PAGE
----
Clarifying design guidelines of level crossing logic with functional resonance analysis method

Author: Akimasa Okada
Day: Introduction Day
Session: Level Crossings

1. Introduction
Railway transportation becomes more important due to properties such as safety, energy-saving, and mass transit. Safety is the most important for the railway and availability is also required for stable operation. Recently, in addition to those properties, resilience, with which operation can be provided at least partly even under disorder, is drawing attention. In the field of signalling systems, resilience is considered to correspond to keeping safety under irregular situations. In East Japan Railway Company (JRE), logic of level crossings (LCs) which is configured with electric relays has achieved resilience because a vast number of LCs, more than six thousand, ensure safety in various situations including train disorder. While the relay-based logic achieves high safety, it should be replaced with software-based logic to improve maintainability and workability. The factors leading to the resilience of the current logic are useful for the software-based logic. However a large part of them are implicit. Therefore clarifying those factors is required. In this paper, we examined a safety analysis method called functional resonance analysis method (FRAM) to clarify those factors.
2. Method
FRAM is proposed in a field of resilience engineering as a method to express interactions among functions of a system. In FRAM each function has six aspects: input, output, precondition, time, control, and resource and the functions are connected through those aspects. Analysts discover characteristics of the system from the FRAM model. We applied FRAM to the reference LC logic patterns used in JRE and clarified implicit design guidelines.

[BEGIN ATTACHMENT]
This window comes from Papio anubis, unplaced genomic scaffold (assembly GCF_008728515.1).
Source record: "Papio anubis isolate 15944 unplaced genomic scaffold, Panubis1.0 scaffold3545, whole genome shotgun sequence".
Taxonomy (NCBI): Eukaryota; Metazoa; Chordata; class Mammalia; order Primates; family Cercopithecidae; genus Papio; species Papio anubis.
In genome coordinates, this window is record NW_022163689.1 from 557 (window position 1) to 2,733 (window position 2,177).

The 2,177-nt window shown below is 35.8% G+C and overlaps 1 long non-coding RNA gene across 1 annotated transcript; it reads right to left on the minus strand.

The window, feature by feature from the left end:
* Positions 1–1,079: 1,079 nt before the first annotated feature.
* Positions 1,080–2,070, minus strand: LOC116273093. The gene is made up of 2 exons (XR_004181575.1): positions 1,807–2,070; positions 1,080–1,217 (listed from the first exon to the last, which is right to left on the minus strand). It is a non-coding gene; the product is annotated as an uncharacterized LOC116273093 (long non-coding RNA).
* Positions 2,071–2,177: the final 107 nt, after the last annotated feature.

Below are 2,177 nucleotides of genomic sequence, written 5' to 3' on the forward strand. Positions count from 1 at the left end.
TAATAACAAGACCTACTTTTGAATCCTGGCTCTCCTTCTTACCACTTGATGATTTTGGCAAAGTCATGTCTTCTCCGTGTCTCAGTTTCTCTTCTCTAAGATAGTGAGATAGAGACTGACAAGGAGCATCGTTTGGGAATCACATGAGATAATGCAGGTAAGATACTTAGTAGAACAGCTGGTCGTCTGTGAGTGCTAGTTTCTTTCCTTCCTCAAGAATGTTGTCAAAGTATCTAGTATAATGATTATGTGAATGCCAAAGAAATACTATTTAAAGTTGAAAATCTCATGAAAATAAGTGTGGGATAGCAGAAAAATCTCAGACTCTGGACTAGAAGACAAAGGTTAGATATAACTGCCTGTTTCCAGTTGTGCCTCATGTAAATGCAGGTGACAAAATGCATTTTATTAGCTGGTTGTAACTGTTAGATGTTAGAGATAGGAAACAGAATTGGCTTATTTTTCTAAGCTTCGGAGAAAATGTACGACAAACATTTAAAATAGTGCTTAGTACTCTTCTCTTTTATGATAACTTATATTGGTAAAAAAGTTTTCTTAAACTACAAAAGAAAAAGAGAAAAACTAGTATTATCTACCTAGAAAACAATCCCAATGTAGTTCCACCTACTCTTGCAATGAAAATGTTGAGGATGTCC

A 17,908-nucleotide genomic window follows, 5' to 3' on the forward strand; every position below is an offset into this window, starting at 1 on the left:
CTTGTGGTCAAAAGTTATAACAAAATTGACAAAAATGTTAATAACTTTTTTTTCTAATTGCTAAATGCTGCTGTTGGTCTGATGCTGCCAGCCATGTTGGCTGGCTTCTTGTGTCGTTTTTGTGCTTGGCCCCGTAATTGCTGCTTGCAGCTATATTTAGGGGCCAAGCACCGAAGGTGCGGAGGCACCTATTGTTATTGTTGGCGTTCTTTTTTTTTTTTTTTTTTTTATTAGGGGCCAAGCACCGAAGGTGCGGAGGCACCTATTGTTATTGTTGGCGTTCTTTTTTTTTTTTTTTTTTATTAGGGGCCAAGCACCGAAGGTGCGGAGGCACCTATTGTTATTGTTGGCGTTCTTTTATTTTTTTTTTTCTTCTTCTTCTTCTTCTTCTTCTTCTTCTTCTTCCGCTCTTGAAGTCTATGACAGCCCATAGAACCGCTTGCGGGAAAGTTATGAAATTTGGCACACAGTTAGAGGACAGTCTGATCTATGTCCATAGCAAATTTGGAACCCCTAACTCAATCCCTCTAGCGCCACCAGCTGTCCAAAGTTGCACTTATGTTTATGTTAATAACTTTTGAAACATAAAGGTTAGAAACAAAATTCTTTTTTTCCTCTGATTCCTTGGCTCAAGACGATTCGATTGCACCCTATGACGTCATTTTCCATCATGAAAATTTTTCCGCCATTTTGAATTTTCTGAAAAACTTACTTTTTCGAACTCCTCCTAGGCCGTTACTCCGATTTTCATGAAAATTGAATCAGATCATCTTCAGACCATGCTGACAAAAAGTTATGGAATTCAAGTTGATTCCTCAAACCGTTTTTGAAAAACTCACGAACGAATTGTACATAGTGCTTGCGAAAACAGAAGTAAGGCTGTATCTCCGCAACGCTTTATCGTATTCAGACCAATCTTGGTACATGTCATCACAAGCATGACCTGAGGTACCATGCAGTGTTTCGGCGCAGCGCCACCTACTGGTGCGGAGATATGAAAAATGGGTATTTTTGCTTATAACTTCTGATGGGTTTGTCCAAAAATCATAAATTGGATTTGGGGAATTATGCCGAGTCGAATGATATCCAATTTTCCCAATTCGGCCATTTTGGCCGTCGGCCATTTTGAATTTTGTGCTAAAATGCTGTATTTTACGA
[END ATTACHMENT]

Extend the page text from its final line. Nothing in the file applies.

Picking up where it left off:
3. Result
We obtained the eleven design guidelines from the FRAM analysis. The most significant one is a hierarchical logic structure found in all the reference logics. In the hierarchical structure, the functions configure the three layers: a physical-sensor layer like train detectors, a train-tracking function layer, and a warning layer. Each function interacts only with functions in the neighbouring layer. This simple structure is considered to enable safety logic of LCs where detail logic is strongly dependent on rail network. However, the physical sensor to stop warning is connected directly to the warning layer in addition to the traintracking function. From this direct connection, we found another success factor that the LC must start warning immediately if something wrong happens to the warning-stop sensor. We collected opinions from JRE signalling engineers about implicitness and importance of the obtained design guidelines. Almost all of them answered that the guidelines are important and natural but not documented.
4. Conclusion
In this paper, we clarified the design guidelines of the LC logic which are considered to achieve resilience at LCs. FRAM was applied to the reference logic patterns of JRE which show representative LC logics and include much implicit knowledge and know-hows. We extracted the eleven design guidelines, which are implicit and essential for the signalling engineer of JRE. We also ensured from this achievement that FRAM is useful to clarify implicit knowledge from an existing system. Those philosophies will be utilized for a next development of LC equipment.